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No AccessInvertebrate Sensory Information Processing: Implications for Biologically Inspired Autonomous Systems

A Biologically Inspired Controller for Hexapod Walking: Simple Solutions by Exploiting Physical Properties

Department of Biological Cybernetics, University of Bielefeld, P.O. Box 100131, D-33501 Bielefeld, FRG

This paper was originally presented at a workshop titled Invertebrate Sensory Information Processing: Implications for Biologically Inspired Autonomous Systems. The workshop, which was held at the J. Erik Jonsson Center for the National Academy of Sciences, Woods Hole, Massachusetts, from 15–17 April 2000, was sponsored by the Center for Advanced Studies in the Space Life Sciences at the Marine Biological Laboratory, and funded by the National Aeronautics and Space Administration under Cooperative Agreement NCC 2-896.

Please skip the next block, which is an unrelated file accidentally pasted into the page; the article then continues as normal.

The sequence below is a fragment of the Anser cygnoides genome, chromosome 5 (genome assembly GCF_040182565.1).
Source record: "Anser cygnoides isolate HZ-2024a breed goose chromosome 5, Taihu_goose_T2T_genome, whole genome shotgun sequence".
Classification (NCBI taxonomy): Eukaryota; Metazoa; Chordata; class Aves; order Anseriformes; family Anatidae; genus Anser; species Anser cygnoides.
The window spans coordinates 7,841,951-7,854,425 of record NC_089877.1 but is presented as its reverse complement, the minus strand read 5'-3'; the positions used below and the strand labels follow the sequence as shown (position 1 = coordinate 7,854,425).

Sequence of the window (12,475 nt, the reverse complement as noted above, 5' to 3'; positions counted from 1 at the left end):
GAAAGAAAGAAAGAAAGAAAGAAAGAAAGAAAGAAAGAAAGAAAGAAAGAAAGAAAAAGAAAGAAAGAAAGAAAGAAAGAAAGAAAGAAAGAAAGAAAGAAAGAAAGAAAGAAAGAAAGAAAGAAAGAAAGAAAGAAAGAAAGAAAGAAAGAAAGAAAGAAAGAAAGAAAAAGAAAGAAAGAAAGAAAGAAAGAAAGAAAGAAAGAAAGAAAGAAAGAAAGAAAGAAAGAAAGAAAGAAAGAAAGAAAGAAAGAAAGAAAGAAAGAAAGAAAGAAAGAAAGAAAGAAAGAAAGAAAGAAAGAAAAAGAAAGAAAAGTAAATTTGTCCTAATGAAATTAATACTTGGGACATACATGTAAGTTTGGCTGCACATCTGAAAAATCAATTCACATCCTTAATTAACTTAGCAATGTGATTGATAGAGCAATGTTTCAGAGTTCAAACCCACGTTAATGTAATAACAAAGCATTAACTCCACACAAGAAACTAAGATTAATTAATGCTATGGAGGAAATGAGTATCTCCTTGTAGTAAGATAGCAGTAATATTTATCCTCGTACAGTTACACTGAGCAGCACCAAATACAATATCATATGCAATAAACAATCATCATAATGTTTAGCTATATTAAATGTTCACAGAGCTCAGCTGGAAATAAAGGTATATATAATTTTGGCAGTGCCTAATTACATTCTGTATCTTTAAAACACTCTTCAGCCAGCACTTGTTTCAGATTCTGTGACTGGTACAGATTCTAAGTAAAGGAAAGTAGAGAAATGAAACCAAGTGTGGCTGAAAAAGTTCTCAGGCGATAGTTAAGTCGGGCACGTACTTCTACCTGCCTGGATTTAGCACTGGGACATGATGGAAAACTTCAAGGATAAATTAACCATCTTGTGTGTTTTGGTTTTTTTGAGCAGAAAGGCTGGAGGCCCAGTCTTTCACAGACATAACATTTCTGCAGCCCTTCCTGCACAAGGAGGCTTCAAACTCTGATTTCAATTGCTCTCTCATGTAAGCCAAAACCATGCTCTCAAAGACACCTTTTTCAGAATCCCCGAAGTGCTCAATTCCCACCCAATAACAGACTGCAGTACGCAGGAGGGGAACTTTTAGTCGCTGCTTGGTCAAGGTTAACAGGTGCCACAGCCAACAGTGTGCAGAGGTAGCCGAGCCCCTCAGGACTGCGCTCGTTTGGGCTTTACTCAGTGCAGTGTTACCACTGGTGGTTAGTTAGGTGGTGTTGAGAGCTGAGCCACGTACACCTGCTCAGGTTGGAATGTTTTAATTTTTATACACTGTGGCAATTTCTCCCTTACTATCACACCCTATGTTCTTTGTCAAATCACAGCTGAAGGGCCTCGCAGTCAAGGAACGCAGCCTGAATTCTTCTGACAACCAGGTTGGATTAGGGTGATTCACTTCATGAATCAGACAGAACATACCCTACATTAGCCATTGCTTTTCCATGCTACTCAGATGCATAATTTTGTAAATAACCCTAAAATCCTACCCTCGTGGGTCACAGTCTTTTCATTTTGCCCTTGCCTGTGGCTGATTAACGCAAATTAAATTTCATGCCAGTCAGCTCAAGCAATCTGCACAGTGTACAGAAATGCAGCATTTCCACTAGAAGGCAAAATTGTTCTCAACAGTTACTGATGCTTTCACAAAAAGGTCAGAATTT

The locomotor system of slowly walking insects is well suited for coping with highly irregular terrain and therefore might represent a paragon for an artificial six-legged walking machine. Our investigations of the stick insect Carausius morosus indicate that these animals gain their adaptivity and flexibility mainly from the extremely decentralized organization of the control system that generates the leg movements. Neither the movement of a single leg nor the coordination of all six legs (i.e., the gait) appears to be centrally pre-programmed. Thus, instead of using a single, central controller with global knowledge, each leg appears to possess its own controller with only procedural knowledge for the generation of the leg’s movement. This is possible because exploiting the physical properties avoids the need for complete information on the geometry of the system that would be a prerequisite for explicitly solving the problems. Hence, production of the gait is an emergent property of the whole system, in which each of the six single-leg controllers obeys a few simple and local rules in processing state-dependent information about its neighbors.